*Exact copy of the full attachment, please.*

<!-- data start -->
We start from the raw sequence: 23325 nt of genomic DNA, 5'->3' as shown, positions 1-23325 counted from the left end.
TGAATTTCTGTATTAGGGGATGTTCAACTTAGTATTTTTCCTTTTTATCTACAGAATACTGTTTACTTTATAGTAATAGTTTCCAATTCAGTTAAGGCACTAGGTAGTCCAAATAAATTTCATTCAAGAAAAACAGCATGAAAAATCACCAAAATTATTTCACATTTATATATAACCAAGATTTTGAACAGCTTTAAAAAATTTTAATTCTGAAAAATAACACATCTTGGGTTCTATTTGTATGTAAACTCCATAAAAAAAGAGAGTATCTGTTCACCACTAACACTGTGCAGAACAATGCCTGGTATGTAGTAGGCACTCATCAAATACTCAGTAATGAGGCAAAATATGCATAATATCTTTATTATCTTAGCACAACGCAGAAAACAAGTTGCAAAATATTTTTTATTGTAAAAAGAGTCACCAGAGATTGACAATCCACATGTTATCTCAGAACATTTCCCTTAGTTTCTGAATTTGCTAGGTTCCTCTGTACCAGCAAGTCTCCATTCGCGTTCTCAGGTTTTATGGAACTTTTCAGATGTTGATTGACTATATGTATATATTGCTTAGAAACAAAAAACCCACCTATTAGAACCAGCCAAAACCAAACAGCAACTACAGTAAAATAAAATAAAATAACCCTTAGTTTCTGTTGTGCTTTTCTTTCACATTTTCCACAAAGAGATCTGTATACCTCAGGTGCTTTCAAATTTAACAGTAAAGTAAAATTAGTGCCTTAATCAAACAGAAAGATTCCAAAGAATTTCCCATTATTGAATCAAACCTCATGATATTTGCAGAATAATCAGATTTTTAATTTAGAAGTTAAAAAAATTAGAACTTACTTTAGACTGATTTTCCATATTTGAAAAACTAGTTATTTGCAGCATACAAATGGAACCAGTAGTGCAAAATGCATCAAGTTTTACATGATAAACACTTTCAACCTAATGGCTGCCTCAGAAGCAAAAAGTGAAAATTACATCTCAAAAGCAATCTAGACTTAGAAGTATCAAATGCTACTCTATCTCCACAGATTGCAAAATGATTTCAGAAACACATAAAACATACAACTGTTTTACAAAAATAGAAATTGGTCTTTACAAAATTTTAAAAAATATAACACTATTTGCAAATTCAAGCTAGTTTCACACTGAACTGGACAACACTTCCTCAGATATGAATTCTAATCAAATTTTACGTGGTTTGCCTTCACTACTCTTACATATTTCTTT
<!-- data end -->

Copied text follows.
We start from the raw sequence: 23325 nt of genomic DNA, 5'->3' as shown, positions 1-23325 counted from the left end.
TGAATTTCTGTATTAGGGGATGTTCAACTTAGTATTTTTCCTTTTTATCTACAGAATACTGTTTACTTTATAGTAATAGTTTCCAATTCAGTTAAGGCACTAGGTAGTCCAAATAAATTTCATTCAAGAAAAACAGCATGAAAAATCACCAAAATTATTTCACATTTATATATAACCAAGATTTTGAACAGCTTTAAAAAATTTTAATTCTGAAAAATAACACATCTTGGGTTCTATTTGTATGTAAACTCCATAAAAAAAGAGAGTATCTGTTCACCACTAACACTGTGCAGAACAATGCCTGGTATGTAGTAGGCACTCATCAAATACTCAGTAATGAGGCAAAATATGCATAATATCTTTATTATCTTAGCACAACGCAGAAAACAAGTTGCAAAATATTTTTTATTGTAAAAAGAGTCACCAGAGATTGACAATCCACATGTTATCTCAGAACATTTCCCTTAGTTTCTGAATTTGCTAGGTTCCTCTGTACCAGCAAGTCTCCATTCGCGTTCTCAGGTTTTATGGAACTTTTCAGATGTTGATTGACTATATGTATATATTGCTTAGAAACAAAAAACCCACCTATTAGAACCAGCCAAAACCAAACAGCAACTACAGTAAAATAAAATAAAATAACCCTTAGTTTCTGTTGTGCTTTTCTTTCACATTTTCCACAAAGAGATCTGTATACCTCAGGTGCTTTCAAATTTAACAGTAAAGTAAAATTAGTGCCTTAATCAAACAGAAAGATTCCAAAGAATTTCCCATTATTGAATCAAACCTCATGATATTTGCAGAATAATCAGATTTTTAATTTAGAAGTTAAAAAAATTAGAACTTACTTTAGACTGATTTTCCATATTTGAAAAACTAGTTATTTGCAGCATACAAATGGAACCAGTAGTGCAAAATGCATCAAGTTTTACATGATAAACACTTTCAACCTAATGGCTGCCTCAGAAGCAAAAAGTGAAAATTACATCTCAAAAGCAATCTAGACTTAGAAGTATCAAATGCTACTCTATCTCCACAGATTGCAAAATGATTTCAGAAACACATAAAACATACAACTGTTTTACAAAAATAGAAATTGGTCTTTACAAAATTTTAAAAAATATAACACTATTTGCAAATTCAAGCTAGTTTCACACTGAACTGGACAACACTTCCTCAGATATGAATTCTAATCAAATTTTACGTGGTTTGCCTTCACTACTCTTACATATTTCTTT